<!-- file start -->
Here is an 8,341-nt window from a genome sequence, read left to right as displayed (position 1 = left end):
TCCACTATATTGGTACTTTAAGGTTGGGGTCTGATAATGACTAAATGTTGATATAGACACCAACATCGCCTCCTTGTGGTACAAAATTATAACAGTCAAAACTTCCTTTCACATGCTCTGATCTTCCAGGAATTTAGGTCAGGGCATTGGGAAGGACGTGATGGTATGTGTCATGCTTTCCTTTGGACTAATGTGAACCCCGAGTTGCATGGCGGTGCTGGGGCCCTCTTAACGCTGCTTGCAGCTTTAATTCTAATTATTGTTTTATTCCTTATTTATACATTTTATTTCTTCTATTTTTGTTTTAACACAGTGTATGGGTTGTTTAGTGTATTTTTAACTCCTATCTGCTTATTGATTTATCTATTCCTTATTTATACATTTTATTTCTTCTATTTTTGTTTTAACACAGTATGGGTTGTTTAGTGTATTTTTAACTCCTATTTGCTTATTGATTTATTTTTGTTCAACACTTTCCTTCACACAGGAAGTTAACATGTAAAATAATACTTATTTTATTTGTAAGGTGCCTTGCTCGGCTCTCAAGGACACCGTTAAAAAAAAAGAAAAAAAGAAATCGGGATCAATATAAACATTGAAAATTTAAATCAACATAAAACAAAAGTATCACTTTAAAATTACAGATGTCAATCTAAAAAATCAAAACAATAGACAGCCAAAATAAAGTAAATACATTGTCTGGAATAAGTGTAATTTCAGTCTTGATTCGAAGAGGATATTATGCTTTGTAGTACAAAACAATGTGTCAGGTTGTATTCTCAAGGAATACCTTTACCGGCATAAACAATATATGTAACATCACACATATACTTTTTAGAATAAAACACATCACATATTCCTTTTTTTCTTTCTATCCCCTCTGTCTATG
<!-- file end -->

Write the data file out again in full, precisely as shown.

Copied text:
Here is an 8,341-nt window from a genome sequence, read left to right as displayed (position 1 = left end):
TCCACTATATTGGTACTTTAAGGTTGGGGTCTGATAATGACTAAATGTTGATATAGACACCAACATCGCCTCCTTGTGGTACAAAATTATAACAGTCAAAACTTCCTTTCACATGCTCTGATCTTCCAGGAATTTAGGTCAGGGCATTGGGAAGGACGTGATGGTATGTGTCATGCTTTCCTTTGGACTAATGTGAACCCCGAGTTGCATGGCGGTGCTGGGGCCCTCTTAACGCTGCTTGCAGCTTTAATTCTAATTATTGTTTTATTCCTTATTTATACATTTTATTTCTTCTATTTTTGTTTTAACACAGTGTATGGGTTGTTTAGTGTATTTTTAACTCCTATCTGCTTATTGATTTATCTATTCCTTATTTATACATTTTATTTCTTCTATTTTTGTTTTAACACAGTATGGGTTGTTTAGTGTATTTTTAACTCCTATTTGCTTATTGATTTATTTTTGTTCAACACTTTCCTTCACACAGGAAGTTAACATGTAAAATAATACTTATTTTATTTGTAAGGTGCCTTGCTCGGCTCTCAAGGACACCGTTAAAAAAAAAGAAAAAAAGAAATCGGGATCAATATAAACATTGAAAATTTAAATCAACATAAAACAAAAGTATCACTTTAAAATTACAGATGTCAATCTAAAAAATCAAAACAATAGACAGCCAAAATAAAGTAAATACATTGTCTGGAATAAGTGTAATTTCAGTCTTGATTCGAAGAGGATATTATGCTTTGTAGTACAAAACAATGTGTCAGGTTGTATTCTCAAGGAATACCTTTACCGGCATAAACAATATATGTAACATCACACATATACTTTTTAGAATAAAACACATCACATATTCCTTTTTTTCTTTCTATCCCCTCTGTCTATG